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Girl, 8, Struck and Killed by Car on Way to School

Times Staff Writer

Francisco and Francisca Trujillo got up early Monday morning, as they always do, so they could leave their Santa Ana home by 6:30 and arrive at their jobs in Laguna Hills on time.

Their daughter, Yamilet Reyes, left the house soon afterward, as she did every school day, to walk to her classes at Grant Elementary. She never made it.

The 8-year-old girl was struck by a car and killed as she walked across Main Street in a crosswalk at Walnut Street at 7:45 a.m. Yamilet was rushed to Western Medical Center in Santa Ana and was pronounced dead minutes later, Santa Ana Police Investigator Tony Duran said.

A 26-year-old woman was driving south on Main when her car struck the girl. Police are investigating.

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Yamilet was wearing an identification bracelet at the time of the accident, which made it easier for police to contact her parents and school officials, Duran added.

The Trujillos had moved to their small, neat home just five months ago from Los Angeles. Francisco, 32, soon found work as a machinist, and his wife, Francisca, also 32, found work as a seamstress three weeks ago.

Comforting Words

As he and a friend spoke of the little girl, Francisco Trujillo sat in the family den adorned with pictures of the couple, Yamilet and their year-old son, Albert. All the while, neighbors, friends and family members moved in and out of the living room and bedroom, offering comforting words.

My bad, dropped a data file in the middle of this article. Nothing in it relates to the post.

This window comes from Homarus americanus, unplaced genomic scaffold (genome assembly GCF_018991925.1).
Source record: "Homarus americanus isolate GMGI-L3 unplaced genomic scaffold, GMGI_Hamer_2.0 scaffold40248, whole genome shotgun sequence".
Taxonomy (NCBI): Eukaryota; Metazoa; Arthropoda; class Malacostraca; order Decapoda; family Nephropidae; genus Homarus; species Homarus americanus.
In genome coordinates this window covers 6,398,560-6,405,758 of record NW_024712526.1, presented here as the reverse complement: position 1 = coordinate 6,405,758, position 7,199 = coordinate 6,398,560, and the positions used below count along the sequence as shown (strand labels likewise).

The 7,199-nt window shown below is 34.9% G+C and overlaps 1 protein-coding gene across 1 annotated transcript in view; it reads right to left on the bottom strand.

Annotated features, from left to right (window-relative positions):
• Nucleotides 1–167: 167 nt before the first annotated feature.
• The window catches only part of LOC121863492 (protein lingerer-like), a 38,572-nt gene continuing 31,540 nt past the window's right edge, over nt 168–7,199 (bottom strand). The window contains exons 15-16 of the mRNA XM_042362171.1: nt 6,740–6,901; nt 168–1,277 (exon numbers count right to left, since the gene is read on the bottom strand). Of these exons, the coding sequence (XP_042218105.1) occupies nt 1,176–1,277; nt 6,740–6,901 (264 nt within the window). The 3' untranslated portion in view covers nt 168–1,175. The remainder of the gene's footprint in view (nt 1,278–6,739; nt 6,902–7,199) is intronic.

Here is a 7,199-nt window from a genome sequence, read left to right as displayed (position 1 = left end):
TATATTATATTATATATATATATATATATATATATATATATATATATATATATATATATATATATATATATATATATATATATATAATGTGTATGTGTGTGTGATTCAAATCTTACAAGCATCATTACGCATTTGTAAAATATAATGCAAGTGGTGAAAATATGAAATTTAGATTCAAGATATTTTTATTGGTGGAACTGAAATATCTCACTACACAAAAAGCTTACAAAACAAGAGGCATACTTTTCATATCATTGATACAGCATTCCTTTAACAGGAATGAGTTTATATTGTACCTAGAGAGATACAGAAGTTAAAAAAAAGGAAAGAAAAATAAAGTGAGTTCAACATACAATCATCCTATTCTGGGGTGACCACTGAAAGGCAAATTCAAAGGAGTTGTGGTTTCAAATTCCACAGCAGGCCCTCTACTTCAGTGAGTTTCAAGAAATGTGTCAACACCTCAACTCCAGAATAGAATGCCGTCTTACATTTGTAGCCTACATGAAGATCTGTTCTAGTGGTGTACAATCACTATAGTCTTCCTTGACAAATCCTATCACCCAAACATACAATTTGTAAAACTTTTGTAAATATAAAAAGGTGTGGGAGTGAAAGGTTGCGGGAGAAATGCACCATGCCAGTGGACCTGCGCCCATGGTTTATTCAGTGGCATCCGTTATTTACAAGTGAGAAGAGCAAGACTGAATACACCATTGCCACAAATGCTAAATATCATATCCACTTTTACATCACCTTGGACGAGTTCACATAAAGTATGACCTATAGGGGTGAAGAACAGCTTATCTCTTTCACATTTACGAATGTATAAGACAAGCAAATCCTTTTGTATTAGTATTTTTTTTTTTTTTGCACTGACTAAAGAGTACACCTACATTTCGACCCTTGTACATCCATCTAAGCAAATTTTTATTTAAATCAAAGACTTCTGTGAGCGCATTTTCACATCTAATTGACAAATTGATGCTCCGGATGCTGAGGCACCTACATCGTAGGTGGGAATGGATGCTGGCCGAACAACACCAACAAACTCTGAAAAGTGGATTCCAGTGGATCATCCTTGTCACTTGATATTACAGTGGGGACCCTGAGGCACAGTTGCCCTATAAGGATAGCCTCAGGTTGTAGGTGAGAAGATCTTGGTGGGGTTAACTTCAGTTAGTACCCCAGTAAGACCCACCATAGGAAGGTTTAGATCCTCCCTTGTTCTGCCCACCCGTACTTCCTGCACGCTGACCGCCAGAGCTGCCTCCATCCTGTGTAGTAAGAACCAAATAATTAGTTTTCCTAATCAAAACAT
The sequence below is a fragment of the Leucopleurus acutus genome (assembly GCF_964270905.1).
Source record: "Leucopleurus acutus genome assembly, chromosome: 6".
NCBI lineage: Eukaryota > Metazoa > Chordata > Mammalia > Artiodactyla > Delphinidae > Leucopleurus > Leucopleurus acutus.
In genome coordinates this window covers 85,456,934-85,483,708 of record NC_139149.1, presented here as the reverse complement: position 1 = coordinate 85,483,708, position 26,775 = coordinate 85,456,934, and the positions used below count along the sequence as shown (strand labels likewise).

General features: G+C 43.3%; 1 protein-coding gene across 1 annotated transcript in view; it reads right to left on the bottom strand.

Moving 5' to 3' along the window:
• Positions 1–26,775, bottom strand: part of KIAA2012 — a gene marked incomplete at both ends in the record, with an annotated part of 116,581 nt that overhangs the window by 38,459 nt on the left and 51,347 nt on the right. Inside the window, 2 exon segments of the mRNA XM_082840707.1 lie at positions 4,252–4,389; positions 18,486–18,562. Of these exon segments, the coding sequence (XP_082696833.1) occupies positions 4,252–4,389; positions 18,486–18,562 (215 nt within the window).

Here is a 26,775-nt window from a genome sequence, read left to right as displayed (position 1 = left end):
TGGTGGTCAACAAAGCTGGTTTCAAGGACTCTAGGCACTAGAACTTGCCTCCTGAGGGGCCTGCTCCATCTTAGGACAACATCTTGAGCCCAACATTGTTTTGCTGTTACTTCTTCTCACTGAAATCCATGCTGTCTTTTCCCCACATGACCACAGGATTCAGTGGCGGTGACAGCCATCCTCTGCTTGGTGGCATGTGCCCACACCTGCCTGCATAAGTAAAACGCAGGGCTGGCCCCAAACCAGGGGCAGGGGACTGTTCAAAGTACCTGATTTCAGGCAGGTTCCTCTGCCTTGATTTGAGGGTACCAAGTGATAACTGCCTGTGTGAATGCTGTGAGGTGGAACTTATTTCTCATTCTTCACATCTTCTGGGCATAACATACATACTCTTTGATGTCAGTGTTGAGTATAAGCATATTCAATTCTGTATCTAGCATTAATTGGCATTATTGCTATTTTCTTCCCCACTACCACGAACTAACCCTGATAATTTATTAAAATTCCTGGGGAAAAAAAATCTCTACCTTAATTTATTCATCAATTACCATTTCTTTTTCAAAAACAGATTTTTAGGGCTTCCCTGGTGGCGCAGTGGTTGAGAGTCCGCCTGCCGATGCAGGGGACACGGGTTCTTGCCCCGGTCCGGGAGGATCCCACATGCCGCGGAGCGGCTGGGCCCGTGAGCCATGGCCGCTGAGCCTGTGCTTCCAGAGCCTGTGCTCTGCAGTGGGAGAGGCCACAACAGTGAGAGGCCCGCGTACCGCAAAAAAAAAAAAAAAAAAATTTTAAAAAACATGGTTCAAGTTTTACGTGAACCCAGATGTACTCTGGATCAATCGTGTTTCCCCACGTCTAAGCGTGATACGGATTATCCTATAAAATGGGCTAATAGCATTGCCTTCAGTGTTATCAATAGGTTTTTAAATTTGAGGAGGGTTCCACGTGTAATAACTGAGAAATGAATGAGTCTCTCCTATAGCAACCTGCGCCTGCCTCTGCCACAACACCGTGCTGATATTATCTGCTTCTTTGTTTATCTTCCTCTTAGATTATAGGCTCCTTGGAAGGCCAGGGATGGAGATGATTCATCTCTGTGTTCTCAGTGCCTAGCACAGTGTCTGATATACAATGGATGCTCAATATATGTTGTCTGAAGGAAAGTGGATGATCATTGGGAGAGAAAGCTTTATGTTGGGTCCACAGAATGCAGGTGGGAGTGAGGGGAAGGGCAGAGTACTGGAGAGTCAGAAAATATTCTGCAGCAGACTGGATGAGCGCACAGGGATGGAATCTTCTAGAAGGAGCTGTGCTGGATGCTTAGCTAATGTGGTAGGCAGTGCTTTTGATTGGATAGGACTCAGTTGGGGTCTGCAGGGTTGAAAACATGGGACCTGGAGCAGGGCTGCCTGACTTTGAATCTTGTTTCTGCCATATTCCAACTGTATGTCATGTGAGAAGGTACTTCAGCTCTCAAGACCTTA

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“We will always be with you,” said a man dressed in blue coveralls, as he took Francisco’s hand. As her husband spoke, Francisca Trujillo answered phone calls of condolence. At times she had difficulty speaking through her tears.

Yamilet was “normal, just like all children,” her father said in Spanish, his eyes red from crying. Jose Ramirez, the family’s next-door neighbor who occasionally baby-sits for the Trujillos, described the little girl as precocious.

“She was special for a girl her age,” Ramirez said. “She’d always be the one to feed the little baby.” Ramirez and Francisco Trujillo both said Yamilet was an intelligent youngster and a good student.

‘Quiet Little Girl’

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Grant Elementary Principal Betty Nickel said that Yamilet, who was smaller than most of her third-grade classmates, was a “quiet little girl” in the school’s bilingual education program. Yamilet was “learning English, and at the same time learning to read in Spanish.”

Nickel said Yamilet would usually walk the four blocks to her school with an older friend to whom Francisca Trujillo would pay a small allowance.

Ramirez said the little girl was conscious of the dangers of crossing streets, adding, “She was so careful in everything she would do.”


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